Hot and crusty from the oven: homemade levain
My recent success in bread-baking has me churning out multiple loaves a week now, more bread than my husband and I can eat before the crisp crust begins to languish, and the crumb starts to dry out. (Still, day-old bread is perfectly lovely for toast, or savory bread puddings–more on that soon!)
Today I forayed into the world of levain, with a recipe that calls for a minimal number of ingredients. The most important ingredient is a sourdough starter, biga, or poolish. True levain is often made without the assistance of commercial yeast, though I must confess I did use a little yeast just to ensure proper rising. You can leave out the yeast if you’d like. I did not use any sugar in this recipe, though I’ve seen a number of recipes that include sugar for flavor.
this mildly sour levain is perfect for sandwiches
This levain is the perfect, all-purpose loaf for sandwiches or grilled cheese. All you need now is a bowl of tomato soup!
yields 1 large loaf1 cup starter (see above link for recipe, or use your favorite) 3/4 cups water 1 tsp fresh yeast 1 tsp sugar (optional) 2 1/2 cups bread flour
1 1/4 tsp kosher salt
1 tbsp olive oil for greasing the bowlIn a large mixing bowl, stir together the starter, water, yeast, sugar (if using), and bread flour. Transfer the mixture to the bowl of a stand mixer. Using the paddle attachment on medium speed, beat the dough for 7-8 minutes until elastic. Beat in the salt. At this point, the dough should clear the sides and bottom of the bowl, and climb up the hook. It should not be too sticky when you press it with your finger, and should pass the windowpane test when stretched.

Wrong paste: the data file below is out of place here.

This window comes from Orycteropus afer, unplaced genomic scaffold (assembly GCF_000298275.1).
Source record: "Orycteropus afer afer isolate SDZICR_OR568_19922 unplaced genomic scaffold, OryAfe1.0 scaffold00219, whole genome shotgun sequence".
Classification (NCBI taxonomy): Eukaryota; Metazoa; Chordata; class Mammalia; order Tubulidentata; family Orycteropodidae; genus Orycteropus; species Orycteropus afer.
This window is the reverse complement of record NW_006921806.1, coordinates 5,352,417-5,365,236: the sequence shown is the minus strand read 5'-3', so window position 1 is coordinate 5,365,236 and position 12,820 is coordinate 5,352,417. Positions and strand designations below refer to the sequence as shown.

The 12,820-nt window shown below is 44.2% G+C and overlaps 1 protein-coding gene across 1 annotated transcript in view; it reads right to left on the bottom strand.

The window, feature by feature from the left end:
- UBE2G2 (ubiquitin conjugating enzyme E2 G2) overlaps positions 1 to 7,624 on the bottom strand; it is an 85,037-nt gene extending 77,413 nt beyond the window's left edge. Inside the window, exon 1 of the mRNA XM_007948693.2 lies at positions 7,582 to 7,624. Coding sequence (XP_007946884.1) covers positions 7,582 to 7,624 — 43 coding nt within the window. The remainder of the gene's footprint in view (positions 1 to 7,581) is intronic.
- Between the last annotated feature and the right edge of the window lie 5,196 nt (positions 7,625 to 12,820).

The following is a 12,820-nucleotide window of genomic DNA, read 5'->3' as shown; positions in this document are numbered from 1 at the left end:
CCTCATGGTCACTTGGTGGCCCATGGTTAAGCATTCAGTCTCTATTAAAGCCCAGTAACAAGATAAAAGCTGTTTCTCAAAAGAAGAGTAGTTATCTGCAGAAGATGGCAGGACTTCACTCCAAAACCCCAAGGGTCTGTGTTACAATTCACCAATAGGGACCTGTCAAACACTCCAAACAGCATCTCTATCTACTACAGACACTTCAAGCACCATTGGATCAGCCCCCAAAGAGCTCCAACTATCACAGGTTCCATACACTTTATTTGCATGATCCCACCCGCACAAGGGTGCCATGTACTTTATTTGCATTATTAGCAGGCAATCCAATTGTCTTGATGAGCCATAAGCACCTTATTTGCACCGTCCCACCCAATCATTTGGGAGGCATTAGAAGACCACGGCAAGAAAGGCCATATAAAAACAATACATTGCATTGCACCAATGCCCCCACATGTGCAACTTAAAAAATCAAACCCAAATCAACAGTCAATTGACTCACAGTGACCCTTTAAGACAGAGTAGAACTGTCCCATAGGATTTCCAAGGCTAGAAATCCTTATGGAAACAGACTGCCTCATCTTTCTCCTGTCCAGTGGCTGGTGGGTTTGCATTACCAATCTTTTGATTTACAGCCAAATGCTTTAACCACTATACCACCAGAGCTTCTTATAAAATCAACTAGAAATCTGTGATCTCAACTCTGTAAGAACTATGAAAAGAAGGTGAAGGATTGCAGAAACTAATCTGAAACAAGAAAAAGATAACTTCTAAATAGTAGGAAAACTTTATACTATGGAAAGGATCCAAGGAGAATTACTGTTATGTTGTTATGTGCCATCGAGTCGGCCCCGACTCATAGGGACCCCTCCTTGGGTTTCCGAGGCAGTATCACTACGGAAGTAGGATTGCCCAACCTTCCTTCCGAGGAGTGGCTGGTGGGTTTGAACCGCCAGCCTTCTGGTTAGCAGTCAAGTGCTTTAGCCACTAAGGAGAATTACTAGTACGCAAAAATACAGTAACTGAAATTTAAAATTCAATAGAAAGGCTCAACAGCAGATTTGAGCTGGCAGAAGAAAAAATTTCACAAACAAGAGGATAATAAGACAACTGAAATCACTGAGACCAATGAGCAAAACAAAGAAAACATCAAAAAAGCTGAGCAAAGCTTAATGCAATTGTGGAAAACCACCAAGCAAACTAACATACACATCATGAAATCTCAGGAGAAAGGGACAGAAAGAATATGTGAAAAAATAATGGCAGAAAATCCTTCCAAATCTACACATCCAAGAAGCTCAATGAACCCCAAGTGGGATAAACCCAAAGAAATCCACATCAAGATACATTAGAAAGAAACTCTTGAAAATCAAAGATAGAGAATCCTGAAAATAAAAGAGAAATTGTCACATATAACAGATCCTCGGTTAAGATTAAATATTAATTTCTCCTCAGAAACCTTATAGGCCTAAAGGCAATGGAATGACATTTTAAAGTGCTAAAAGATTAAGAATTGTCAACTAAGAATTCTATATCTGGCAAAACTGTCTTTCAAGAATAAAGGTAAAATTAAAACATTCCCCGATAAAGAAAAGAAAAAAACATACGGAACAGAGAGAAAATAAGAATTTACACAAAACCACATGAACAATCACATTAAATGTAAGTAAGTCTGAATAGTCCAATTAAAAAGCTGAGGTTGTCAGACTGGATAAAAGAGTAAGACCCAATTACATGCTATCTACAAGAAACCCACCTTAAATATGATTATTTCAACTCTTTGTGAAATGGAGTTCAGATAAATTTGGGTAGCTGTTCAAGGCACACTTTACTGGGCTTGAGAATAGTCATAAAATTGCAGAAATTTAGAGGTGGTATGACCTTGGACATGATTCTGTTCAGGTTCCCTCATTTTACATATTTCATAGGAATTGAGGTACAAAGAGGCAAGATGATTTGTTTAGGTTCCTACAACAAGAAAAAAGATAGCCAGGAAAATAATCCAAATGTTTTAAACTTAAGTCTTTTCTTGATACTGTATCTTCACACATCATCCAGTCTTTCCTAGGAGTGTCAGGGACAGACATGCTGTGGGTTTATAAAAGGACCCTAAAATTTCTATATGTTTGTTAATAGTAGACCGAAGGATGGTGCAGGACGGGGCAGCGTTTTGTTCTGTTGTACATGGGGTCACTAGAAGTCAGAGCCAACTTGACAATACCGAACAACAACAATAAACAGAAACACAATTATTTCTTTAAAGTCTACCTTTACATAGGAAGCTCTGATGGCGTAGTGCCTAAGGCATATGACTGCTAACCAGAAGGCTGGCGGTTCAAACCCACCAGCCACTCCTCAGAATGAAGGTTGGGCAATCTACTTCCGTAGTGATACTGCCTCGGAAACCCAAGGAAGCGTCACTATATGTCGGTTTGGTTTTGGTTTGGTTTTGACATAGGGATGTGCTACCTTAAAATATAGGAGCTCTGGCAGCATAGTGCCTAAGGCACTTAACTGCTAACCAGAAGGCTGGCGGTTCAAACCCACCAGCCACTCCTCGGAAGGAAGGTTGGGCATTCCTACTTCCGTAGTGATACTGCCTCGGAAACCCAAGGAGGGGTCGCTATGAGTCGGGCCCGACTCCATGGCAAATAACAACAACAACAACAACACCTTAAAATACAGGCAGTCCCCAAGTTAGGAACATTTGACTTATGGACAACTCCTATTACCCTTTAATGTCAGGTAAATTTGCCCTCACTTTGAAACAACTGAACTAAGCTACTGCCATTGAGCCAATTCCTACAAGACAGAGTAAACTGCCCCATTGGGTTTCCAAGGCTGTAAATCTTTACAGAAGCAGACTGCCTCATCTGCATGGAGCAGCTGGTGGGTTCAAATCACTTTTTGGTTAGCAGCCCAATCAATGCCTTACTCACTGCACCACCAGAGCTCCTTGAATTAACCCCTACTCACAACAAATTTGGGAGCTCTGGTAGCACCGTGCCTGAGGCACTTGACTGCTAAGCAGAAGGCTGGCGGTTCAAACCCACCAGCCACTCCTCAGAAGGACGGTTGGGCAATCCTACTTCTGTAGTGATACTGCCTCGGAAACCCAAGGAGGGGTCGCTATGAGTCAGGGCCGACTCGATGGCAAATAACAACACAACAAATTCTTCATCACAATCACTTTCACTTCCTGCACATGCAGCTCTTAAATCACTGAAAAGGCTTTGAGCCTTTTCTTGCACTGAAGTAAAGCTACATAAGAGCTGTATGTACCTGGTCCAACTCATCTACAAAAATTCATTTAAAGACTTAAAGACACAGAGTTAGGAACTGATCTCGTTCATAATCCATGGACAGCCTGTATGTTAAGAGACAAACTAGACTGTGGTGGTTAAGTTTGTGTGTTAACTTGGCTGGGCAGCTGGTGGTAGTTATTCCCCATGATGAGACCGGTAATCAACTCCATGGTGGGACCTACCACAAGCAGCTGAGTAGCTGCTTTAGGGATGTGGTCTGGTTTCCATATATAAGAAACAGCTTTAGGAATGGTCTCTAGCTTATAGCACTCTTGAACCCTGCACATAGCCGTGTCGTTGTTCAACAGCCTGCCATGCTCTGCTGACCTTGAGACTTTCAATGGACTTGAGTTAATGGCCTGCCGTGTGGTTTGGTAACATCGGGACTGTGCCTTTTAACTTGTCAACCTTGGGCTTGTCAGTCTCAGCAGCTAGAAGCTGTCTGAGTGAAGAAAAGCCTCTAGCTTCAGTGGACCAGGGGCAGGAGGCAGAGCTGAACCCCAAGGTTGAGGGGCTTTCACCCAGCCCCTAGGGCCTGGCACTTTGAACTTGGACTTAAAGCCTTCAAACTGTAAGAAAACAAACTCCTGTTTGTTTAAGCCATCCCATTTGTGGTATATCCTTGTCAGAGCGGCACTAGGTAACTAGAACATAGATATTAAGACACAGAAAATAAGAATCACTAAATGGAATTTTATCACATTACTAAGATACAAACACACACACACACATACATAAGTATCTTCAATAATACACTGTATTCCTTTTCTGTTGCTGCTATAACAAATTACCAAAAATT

Transfer the dough to a bowl lightly oiled with 1 tbsp olive oil. Rub the olive oil over the entire surface. Cover the bowl with a towel, and allow it to proof until doubled. (This will take anywhere from a few hours to overnight, depending on how warm your house is.)
When your dough has doubled, punch it down. Lift the dough, and stretch lightly with your fingers–you can hold it up on one side in the air and just let gravity stretch the dough for you. Fold the dough in half. Flatten and shape the dough into a rough rectangular shape, then roll it up like a cinnamon roll. Tuck the ends of the dough neatly underneath and use your fingers to pinch the seam close. Your dough should now resemble a fat baguette.
Generously flour a baking sheet with 1/4 cup of flour. Transfer the log of dough on top of the flour, then sprinkle some of the flour over the entire surface of the dough.
Cover with a towel, and allow the dough to rise for 2-3 hours. At this point, the dough should be nicely puffed but not quite doubled in size. Spritz the top lightly with water.
Preheat the oven to 425 degrees. Place a pan of water on the bottom rack. (If using baking stone, let it warm up in the oven.)
Bake the bread directly on the baking sheet for about 50 minutes, (Or if using, transfer the dough to a baking stone.) After 50 minutes, the crust should be browned and crisp. When you pick up the loaf, give it a light thump on the bottom. It should should hollow.Allow the bread to cool before slicing.
Posted: March 31st, 2010 under Uncategorized.